2. I will not let to anyone on benefits… I’m a full time landlord this is my only “Job” I advertise my properties at rents that are unaffordable to such clients as a strong deterrent.

    Sure, one cannot guarantee everything. Someone may be made redundant for example through no fault of their own but generally speaking if they had a good job in the first place they are likely to be motivated to get another job fast and not see the dole as a career option.

    I have 15 years plus in the PRS and my advice to any investor would be to stay away from the bottom end of the market, you may be tempted by the higher rates of return / lower cost of properties but if a tenant does not pay then you are getting zero returns and with older properties comes higher maintenance costs.

    My entire portfolio consists of modern properties built in the last 25 years, are all EPC C apart from one D which will be upgraded in the next financial year. All my tenants are happy, pay on time and like the fact that I maintain the properties at a very high standard. People only move on if changes in their life like promotion at work or divorce etc means that they have little choice but to move away from the area.

    I use a letting agent on a fully managed basis, so all financial checks etc are carried out and I also do my own checks on potential clients, Facebook etc can be very revealing!!!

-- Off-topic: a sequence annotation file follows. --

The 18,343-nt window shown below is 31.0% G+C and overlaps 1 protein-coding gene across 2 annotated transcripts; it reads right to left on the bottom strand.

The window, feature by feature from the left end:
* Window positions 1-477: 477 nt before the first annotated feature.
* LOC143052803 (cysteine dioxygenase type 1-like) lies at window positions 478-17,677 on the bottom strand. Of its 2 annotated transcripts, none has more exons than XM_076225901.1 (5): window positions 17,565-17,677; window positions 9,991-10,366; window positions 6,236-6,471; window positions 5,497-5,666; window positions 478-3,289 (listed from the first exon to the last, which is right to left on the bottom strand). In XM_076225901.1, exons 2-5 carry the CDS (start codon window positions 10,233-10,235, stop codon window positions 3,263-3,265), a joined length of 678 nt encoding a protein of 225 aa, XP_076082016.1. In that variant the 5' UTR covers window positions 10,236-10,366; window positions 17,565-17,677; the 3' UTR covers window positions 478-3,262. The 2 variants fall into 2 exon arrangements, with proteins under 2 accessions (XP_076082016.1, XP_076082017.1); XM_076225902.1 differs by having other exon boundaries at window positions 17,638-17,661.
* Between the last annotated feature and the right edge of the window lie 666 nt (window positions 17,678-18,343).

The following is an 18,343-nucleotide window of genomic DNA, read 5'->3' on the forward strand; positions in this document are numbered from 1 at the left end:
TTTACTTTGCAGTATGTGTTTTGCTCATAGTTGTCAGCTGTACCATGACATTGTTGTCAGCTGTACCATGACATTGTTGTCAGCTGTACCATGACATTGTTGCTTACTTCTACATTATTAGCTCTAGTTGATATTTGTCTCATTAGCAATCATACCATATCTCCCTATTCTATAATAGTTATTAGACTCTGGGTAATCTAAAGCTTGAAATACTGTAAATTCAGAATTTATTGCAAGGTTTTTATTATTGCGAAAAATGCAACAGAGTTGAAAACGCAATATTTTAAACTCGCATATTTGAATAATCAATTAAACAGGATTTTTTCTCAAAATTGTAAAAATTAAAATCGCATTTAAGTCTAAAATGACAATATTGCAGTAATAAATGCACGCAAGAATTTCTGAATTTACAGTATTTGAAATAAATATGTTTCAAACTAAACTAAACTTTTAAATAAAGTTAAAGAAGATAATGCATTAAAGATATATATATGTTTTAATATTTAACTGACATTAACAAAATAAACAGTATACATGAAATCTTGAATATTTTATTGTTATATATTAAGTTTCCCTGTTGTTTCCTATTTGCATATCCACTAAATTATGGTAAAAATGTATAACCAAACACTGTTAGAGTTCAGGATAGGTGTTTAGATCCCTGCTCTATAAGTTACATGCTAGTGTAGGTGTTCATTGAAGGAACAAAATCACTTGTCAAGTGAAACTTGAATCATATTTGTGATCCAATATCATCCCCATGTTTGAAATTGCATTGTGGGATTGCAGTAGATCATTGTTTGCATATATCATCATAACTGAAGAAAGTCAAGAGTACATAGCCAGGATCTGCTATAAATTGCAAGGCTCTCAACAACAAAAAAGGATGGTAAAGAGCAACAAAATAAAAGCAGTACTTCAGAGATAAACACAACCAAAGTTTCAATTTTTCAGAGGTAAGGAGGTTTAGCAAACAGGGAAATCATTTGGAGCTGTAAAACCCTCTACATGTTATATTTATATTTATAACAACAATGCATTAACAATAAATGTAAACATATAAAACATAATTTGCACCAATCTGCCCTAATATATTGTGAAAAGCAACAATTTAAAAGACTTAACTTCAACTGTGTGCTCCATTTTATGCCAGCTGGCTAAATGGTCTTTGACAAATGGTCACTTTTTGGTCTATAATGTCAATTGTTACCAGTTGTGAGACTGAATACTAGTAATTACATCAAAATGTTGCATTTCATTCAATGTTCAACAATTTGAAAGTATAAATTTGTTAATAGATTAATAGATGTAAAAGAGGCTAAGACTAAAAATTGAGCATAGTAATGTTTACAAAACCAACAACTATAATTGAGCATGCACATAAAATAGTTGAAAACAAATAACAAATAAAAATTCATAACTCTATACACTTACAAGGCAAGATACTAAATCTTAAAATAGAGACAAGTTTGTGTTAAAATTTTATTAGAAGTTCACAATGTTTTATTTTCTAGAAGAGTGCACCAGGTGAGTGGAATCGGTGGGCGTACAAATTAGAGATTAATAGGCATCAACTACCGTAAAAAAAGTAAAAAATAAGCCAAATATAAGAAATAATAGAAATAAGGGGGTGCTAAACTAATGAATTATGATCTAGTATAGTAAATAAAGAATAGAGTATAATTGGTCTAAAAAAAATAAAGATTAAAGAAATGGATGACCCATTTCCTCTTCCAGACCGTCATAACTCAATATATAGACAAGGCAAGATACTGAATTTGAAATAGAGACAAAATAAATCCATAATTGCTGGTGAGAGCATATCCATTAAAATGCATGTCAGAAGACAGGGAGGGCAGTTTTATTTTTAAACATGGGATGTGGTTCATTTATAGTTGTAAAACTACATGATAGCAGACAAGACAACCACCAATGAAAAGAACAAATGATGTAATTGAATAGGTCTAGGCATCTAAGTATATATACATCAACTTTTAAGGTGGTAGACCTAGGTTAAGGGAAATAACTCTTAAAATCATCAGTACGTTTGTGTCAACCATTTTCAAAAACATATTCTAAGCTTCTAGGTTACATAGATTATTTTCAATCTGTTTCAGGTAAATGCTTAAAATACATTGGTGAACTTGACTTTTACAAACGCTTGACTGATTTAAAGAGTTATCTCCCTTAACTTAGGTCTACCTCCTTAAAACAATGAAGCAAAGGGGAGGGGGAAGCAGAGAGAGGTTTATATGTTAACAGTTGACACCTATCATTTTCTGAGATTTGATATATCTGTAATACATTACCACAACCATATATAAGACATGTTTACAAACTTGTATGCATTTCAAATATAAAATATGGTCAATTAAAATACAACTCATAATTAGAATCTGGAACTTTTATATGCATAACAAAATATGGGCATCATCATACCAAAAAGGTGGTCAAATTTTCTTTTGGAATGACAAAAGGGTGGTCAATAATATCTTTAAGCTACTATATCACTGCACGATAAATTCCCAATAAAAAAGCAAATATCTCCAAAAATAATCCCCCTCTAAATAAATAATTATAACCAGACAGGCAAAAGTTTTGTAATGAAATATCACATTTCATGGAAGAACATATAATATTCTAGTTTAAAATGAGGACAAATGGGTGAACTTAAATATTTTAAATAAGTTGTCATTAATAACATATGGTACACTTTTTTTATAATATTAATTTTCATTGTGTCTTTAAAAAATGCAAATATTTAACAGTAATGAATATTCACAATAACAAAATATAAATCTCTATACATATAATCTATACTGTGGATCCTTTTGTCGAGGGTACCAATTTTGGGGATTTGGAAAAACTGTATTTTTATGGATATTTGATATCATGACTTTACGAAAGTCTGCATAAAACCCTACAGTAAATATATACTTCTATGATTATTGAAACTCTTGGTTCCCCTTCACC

Tenants don’t know me, I’ve even been in a situation of being in a pub chatting with a tenant who was with a group of his friends sitting at the same table as myself and he was unaware who I was. I brought up the subject of “Dodgy landlords” and without further prompting he said to me “You should rent from my landlord” So clearly I can relax knowing that rents are going to be paid on time, every time.

  3. And this is the reason why I’ll never consider tenants under benefits. Too many horror stories and in my short LL career I had the unpleasant impression that some (not all) of these were of the ‘entitled’ kind. I am entitled to this benefits, I am entitled to this kind of support … So you probably also thinking that you’re entitled to benefit from my investment and pay the rent only if you feel like it? Over my dead body. Being extremely selective with applicants, some who work to earn their living, who have values and principles has so far been the right choice. And with the likes of Shelter and Co making us look like the villains and pushing for more constraints and less balanced PRS sector, the offer of rentals is not growing which actually seems to be in our favour so far by allowing us to be super picky

  4. I lost over two year rent arrears due to covid and the fact the tenant told Universal Credit she didnt live there anymore so therefore I was now allowed to have any payments. When evicted she was clearly there with all her possession and her daughter. Why don’t Universal Credit listen